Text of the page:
Aortic Aneurysm Repair - Endovascular
Endovascular abdominal aortic aneurysm repair is surgery to fix a widened part (or aneurysm) in your aorta, the large artery that carries blood to your belly, pelvis, and legs.
An aortic aneurysm is when a part of this artery becomes too large, or balloons outward, due to weakness in the wall of the artery.
What Happens During Surgical Aneurysm Repair ?
Your vascular surgeon will make an incision in your skin and muscle above the artery with the aneurysm. For AAA, for example, your surgeon will work through your abdominal wall. If your aneurysm is in your knee, your surgeon will operate in your leg.
Once your surgeon exposes the aneurysm site, he or she will clamp the artery above the aneurysm to stop blood from flowing through the area. Your surgeon next opens the aneurysm and removes the clotted blood and plaque deposits.
Usually, your surgeon will not completely remove your aneurysm. Instead, he or she may cut through the wall of the artery and open it like a butterfly. He or she may then insert a graft that is the same size and shape of your healthy artery. Your surgeon will attach one end of this graft just above where the aneurysm begins and the other end below the end of the aneurysm.
In some cases, your surgeon may remove the aneurysm and replace it with a piece of a vein from your leg, or a man-made graft, if necessary.
Why the Procedure is Performed ?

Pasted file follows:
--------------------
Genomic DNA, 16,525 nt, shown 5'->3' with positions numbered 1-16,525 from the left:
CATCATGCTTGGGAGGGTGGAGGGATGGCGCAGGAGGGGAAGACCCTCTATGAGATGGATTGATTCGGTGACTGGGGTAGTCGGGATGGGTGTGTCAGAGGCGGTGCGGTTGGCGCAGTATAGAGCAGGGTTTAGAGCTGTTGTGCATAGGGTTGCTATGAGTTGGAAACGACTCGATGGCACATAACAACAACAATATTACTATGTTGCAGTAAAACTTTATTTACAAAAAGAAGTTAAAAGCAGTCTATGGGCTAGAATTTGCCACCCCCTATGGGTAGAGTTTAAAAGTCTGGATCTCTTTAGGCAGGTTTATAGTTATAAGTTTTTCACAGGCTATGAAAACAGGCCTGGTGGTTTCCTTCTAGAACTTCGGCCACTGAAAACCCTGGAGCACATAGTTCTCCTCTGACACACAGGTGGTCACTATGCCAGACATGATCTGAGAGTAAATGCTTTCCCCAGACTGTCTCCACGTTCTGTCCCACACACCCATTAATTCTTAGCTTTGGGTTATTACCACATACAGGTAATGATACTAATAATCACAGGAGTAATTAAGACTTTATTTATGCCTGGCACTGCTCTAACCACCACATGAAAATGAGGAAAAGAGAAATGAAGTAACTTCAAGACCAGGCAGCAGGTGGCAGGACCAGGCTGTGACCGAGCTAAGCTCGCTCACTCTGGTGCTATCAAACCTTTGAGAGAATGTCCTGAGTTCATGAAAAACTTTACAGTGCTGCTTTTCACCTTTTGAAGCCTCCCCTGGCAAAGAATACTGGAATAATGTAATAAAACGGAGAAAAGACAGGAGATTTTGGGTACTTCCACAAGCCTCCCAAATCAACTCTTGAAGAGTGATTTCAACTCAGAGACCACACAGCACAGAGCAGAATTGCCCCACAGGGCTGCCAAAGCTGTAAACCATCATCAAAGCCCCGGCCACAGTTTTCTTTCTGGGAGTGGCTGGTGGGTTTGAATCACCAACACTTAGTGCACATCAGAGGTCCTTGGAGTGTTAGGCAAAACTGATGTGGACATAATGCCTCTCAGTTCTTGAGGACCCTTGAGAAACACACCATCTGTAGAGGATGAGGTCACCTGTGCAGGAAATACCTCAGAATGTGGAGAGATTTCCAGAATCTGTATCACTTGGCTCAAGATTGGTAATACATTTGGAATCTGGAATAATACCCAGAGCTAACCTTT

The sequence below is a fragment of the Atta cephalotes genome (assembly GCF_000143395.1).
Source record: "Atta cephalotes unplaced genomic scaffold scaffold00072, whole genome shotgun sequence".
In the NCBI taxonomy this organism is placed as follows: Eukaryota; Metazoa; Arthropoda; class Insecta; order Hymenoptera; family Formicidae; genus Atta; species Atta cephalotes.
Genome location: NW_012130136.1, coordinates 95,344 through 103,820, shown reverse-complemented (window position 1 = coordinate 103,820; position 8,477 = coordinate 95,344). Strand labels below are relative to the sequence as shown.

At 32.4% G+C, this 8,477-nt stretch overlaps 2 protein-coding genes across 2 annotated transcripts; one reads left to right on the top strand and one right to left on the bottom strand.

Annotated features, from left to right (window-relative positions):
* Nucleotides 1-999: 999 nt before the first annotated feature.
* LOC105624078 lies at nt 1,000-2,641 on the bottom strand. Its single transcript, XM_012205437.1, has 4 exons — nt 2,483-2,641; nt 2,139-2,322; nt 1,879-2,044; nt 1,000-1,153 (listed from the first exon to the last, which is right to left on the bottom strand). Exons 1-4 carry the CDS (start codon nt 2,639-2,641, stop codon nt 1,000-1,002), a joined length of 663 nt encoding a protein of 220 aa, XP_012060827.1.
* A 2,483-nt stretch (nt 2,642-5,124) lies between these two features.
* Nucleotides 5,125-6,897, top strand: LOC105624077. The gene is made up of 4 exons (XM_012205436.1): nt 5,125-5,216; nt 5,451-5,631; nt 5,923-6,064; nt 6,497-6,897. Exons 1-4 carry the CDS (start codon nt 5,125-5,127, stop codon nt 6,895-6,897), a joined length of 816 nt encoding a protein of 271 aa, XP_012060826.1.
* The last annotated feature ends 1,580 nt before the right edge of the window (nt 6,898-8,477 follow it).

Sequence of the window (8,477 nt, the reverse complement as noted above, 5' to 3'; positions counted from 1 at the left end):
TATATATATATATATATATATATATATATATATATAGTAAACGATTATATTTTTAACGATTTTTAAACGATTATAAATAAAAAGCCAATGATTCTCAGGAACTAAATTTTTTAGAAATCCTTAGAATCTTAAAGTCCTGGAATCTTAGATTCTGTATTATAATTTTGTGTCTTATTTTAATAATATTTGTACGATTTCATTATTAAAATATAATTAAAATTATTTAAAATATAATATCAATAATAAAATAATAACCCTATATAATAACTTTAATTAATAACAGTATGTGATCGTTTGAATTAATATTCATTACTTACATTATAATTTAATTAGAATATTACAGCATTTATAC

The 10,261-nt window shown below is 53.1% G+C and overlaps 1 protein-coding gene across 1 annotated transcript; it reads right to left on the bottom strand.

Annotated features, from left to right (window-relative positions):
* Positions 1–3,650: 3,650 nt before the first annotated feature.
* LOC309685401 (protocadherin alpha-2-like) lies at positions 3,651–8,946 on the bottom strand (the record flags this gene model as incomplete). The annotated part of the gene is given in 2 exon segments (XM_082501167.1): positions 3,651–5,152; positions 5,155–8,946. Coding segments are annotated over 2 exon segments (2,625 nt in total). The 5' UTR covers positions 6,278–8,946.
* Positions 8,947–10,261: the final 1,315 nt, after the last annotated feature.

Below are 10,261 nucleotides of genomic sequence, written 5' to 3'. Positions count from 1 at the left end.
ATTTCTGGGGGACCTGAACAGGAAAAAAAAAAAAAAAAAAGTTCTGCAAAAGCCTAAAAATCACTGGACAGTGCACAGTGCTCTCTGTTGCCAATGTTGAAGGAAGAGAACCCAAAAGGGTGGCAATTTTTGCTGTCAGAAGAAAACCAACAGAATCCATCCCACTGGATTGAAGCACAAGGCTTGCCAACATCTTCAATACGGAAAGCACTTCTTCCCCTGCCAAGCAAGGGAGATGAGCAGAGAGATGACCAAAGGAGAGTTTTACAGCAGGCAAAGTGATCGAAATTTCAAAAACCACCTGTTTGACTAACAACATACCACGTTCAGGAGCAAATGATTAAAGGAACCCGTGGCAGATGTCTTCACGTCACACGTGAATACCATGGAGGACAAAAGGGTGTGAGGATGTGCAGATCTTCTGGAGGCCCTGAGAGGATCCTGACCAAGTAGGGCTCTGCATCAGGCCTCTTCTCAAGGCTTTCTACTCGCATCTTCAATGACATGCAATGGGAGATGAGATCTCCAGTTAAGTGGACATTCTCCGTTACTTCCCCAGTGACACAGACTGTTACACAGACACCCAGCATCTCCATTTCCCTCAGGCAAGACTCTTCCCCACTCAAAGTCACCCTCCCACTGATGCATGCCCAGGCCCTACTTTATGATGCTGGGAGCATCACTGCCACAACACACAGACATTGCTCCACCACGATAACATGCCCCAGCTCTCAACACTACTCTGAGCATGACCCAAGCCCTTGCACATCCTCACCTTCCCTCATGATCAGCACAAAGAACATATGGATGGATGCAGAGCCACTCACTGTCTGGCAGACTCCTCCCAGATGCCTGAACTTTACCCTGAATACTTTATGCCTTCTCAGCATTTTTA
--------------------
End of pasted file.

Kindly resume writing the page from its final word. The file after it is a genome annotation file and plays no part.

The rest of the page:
If you have bleeding inside your body from an aortic aneurysm, you will have open abdominal aortic aneurysm repair. Endovascular repair is rarely done for a leaking or bleeding aneurysm.
You may have an abdominal aortic aneurysm that is not causing any symptoms or problems. Your doctor may have found out about this problem from special tests called an ultrasound or CT scan. There is a risk that this aneurysm may open up (rupture) if you do not have surgery to repair it. However, surgery to repair the aneurysm may also be risky.
You and your doctor must decide whether the risk of having this surgery is smaller than the risk of bleeding if you do not have surgery to repair the problem.
The doctor is more likely to recommend you have surgery if the aneurysm is:
- Larger (about 2 inches)
- Growing more quickly (a little less than 1/4 inch over the last 6 to 12 months)
Endovascular Repair has a lower risk of complications around the time of the surgery. Your doctor is more likely to suggest this surgery if you have other more serious medical problems or if you are elderly.
Risks for any surgery are:
- Reactions to medicines
- Breathing problems
- Blood clots in the legs that may travel to the lungs
- Heart attack or stroke
- Infection, including in the lungs, urinary tract, and belly
factorsthat increase your chances of complications include:
- Congestive heart failure
- Cardiopulmonary obstructive disease (COPD), in which airflow through your lungs is decreased
- A previous heart attack
- Recurring chest pain, called angina pectoris
After the Procedure
Most people stay in the hospital for 3 to 5 days after this surgery, depending on the type of procedure you had. During a hospital stay,
- Be in the intensive care unit (ICU), where you will be watched very closely at first
- Have a urinary catheter
- Be given medicines to keep your blood thin
- Be encouraged to sit on the side of your bed and then walk
- Wear special stockings to prevent blood clots in your legs
- Receive pain medicine into your veins or into the space that surrounds your spinal cord (epidural)
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